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'Emergency services saved my life:' positive feedback for new app

Last Updated Mar 24, 2021 at 6:22 pm MDT

Prescription pills containing oxycodone and acetaminophen are shown on June 20, 2012. How governments fund the country's fight against the opioid crisis may contribute to "a lack of progress" on the issue, says newly disclosed documents that probe an alternative financing model eyed by Health Canada. THE CANADIAN PRESS/Graeme Roy

CALGARY (660 NEWS) — A grim update from the province on opioid overdoses during the pandemic.

A record number of 1,128 Albertans died last year from overdoses, including 123 in December as many restrictions were being reimposed.

“In 2020, 70 per cent of overdose fatalities in Alberta occurred in a private setting, this is tragic and preventable,” said Jason Luan, Associate Minister of Mental Health and Addictions.

This data is part of why the government is launching a new app called Digital Overdose Response System, or DORS, which it hopes will save lives.

Luan says COVID-19 has impacted everyone, but it’s been even more challenging for vulnerable Albertans.

READ MORE: Over $160,000 in drugs and cash seized near Didsbury

“EMS responses, emergency department visits, and hospitalizations have all been increased since the pandemic reached Alberta.”

DORS — developed by Alberta-based Aware360 Ltd. — is being tested now in Calgary with plans to roll it out over the summer, and potentially open up usage province-wide down the road.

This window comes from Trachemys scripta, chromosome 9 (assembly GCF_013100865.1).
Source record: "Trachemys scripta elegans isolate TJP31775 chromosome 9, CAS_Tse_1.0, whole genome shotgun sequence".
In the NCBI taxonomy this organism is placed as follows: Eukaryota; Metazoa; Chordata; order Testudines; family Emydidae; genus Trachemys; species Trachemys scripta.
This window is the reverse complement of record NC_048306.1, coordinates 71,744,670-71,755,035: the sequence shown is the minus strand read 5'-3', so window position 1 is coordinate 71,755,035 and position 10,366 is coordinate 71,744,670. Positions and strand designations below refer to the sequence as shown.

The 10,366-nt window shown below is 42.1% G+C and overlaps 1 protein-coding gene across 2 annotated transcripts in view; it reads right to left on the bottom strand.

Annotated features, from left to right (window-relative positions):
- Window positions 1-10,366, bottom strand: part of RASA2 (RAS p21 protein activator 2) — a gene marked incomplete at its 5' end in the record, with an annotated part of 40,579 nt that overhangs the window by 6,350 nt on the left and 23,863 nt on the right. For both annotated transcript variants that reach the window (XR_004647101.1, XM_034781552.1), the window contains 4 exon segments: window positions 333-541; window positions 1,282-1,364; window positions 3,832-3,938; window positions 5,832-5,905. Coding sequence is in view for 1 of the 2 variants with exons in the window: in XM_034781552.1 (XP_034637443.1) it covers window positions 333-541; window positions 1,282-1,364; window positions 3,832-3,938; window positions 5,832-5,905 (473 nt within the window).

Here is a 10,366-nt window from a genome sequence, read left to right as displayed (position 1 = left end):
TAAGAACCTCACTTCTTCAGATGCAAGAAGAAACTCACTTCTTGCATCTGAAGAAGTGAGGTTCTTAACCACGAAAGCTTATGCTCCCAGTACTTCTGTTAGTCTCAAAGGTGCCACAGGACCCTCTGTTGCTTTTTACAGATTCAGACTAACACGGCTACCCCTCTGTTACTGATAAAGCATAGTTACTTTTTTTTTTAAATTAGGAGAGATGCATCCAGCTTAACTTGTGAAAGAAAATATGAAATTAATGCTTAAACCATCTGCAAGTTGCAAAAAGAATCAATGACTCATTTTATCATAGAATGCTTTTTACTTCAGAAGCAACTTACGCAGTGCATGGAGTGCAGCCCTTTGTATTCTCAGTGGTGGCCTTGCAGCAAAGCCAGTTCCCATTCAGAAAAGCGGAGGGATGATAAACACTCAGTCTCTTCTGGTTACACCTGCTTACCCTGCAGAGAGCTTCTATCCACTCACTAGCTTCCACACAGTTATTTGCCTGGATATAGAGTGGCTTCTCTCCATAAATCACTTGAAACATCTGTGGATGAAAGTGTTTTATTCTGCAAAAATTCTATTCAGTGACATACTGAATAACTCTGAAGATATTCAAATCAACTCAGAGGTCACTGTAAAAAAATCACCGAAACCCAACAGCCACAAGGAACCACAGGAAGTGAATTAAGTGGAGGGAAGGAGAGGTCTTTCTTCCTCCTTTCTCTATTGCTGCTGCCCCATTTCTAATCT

Andrea Robertson, the president and CEO of STARS Air Ambulance, explains often when emergency services respond to a drug-related call, it’s too late, and the new app will change that.

“It takes a village as we all know, to save a single life, and I think that this is a great example of that, and so we’re pleased to be part of a solution for our community, and to be part of the support for people struggling with addiction.”

Chris Guerin, an Albertan in his fifth year of long-term recovery, explains drugs were a part of his life from birth.

“I chose to use fentanyl and meth, often using at home, both of my parents were also in active-addiction, these drugs took me to the streets,” he said. “I overdosed several times, at those times I was lucky enough not to be alone and emergency services saved my life.”

Guerin feels this app is a positive step forward in the fight against overdoses.

READ MORE: Overshadowed by a pandemic, Canada’s opioid crisis worsening as drugs become more potent

“It might help others find recovery as well. I can’t help but think about how many of my friends who have used at home, often alone, and didn’t make it.”

Anyone using opioids or other substances at home can connect to the app which has a timer.

If the timer goes off and the person doesn’t respond when prompted by the system, a dispatcher from STARS will attempt to contact them.

If they don’t receive a response, EMS will be alerted and dispatched to respond as a presumed overdose.

Alberta Health Services’ Naomi Nania, a paramedic and public education officer in the Calgary Zone, explains this application could help them to more quickly respond to patients in need of help.

“In 2018 to 2020, 60 to 80 per cent of opioid-related fatalities in Calgary and Edmonton occurred in suburban neighbourhoods, outside the downtown core,” she said. “People who use drugs at home are a hard-to-reach segment of the population.”